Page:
We read with great interest the paper by Venneman et al.1 regarding the effect of Ursodeoxycholic acid (UDCA) on symptoms in patients with symptomatic gallstone disease (GS) awaiting elective cholecystectomy. The authors, performing a randomized, double-blind, placebo-controlled trial on the effects of UDCA in 177 symptomatic GS patients scheduled for cholecystectomy, did not find any differences in symptom outcome after 3 months between the UDCA group and the placebo group. The authors concluded that early cholecystectomy is warranted in symptomatic GS. The study protocol included gallbladder motility measurement and the determination as to whether baseline gallbladder motility could affect clinical outcome; no protective effect of impaired gallbladder emptying on biliary symptoms was documented. In fact, the likelihood of remaining colic-free was comparable in strong and weak contractors (31% vs. 33%, respectively).
It is well known2, 3 that the choice of the most appropriate therapeutic strategy represents the crucial point in clinical decision-making for gallstone disease and in this sense, the paper by Venneman et al.1 represents an authoritative and important contribution.
However, we believe that the indications for cholecystectomy need to be clearly defined, in order to reduce the frequency of inappropriate surgical interventions, as has recently been the case after the introduction and widespread diffusion of laparoscopic cholecystectomy.4 We agree that cholecystectomy represents the gold standard for strongly symptomatic GS, but not in all cases. In fact, available epidemiological studies have clearly documented that at least 35% of symptomatic GS patients do not experience further biliary pain,3 even if, up to now, no definitive predictive factor for biliary pain persistence/recurrence in symptomatic GS has been clearly identified.5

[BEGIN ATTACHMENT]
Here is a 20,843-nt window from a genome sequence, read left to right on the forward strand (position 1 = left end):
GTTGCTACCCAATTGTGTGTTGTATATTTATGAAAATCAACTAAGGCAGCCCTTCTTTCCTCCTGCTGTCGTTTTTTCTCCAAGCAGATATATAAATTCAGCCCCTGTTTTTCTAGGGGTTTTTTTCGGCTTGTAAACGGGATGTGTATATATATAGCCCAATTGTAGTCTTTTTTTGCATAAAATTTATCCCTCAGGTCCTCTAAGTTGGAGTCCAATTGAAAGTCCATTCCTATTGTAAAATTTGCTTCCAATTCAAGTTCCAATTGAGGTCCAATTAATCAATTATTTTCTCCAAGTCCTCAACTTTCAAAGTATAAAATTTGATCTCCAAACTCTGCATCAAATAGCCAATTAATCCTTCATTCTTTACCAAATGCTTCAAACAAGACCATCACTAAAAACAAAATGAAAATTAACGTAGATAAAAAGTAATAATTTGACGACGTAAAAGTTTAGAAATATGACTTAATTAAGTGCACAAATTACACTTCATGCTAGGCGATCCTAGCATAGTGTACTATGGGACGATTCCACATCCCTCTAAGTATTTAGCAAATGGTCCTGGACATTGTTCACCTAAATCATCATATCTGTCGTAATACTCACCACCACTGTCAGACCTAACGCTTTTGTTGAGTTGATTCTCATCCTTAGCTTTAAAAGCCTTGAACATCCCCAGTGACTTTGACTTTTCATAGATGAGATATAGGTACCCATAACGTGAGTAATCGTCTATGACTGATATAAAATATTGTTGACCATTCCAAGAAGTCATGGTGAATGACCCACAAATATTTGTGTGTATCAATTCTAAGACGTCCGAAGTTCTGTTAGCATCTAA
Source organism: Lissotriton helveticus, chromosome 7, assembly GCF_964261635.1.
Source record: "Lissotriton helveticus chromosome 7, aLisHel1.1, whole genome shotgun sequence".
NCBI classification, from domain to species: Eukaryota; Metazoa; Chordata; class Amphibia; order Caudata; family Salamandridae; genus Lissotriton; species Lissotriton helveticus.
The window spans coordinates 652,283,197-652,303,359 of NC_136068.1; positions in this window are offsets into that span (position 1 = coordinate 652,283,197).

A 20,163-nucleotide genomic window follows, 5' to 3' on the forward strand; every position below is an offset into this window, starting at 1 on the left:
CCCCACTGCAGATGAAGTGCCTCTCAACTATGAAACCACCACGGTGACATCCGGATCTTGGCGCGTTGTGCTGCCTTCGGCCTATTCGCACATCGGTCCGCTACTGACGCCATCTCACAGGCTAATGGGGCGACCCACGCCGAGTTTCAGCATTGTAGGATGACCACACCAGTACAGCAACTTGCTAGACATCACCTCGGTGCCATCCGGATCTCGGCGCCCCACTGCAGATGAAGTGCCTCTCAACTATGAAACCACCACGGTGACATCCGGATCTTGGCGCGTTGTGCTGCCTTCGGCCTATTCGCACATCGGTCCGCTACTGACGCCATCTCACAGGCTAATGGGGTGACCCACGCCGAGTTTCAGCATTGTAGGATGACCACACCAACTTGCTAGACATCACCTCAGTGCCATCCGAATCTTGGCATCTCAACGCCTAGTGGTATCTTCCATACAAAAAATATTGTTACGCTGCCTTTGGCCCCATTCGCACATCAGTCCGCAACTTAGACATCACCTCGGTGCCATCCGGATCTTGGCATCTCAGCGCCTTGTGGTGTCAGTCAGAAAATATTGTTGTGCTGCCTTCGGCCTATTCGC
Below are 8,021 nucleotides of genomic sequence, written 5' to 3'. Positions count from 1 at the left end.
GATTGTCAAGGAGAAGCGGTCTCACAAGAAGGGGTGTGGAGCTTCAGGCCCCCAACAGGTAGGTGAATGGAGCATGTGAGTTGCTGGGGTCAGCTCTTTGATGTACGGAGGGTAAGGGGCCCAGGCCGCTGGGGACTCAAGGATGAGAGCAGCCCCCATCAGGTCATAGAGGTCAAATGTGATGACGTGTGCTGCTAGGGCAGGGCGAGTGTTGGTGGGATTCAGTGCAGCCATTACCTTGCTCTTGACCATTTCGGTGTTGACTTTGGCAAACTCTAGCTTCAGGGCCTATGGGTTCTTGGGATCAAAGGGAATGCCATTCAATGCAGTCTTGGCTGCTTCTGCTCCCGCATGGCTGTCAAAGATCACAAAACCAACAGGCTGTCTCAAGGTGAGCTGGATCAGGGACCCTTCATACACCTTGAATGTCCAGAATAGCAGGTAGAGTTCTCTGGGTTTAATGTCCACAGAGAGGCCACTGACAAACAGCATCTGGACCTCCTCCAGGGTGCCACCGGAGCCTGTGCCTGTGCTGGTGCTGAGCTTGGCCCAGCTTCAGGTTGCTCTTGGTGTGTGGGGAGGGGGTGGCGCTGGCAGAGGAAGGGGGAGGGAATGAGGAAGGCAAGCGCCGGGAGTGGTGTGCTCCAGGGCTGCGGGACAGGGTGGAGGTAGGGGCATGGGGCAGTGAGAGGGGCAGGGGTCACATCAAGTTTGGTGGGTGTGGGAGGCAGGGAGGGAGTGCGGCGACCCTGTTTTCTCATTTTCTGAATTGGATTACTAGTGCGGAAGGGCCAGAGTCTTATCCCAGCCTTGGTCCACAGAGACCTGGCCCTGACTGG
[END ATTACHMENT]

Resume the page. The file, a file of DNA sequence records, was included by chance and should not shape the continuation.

Recently, we performed a prospective study6 evaluating the prognostic meaning of different characteristics of GS, including gallbladder motility, and we documented that gallbladder motility behavior during the follow-up represents an effective predictive factor for symptom persistence/disappearence; in fact, symptomatic patients which progressively reduced gallbladder emptying had no more symptoms while those who did not change their gallbladder motility remained symptomatic. Consequently, periodic evaluation of gallbladder motility could represent a safe and reliable predictive tool in the follow-up of GS, being able to identify patients suitable for early surgery (highly symptomatic GS with persistence of efficient gallbladder motility) from those where a “wait and see” policy may be adopted (symptomatic GS with progressively deficient gallbladder motility).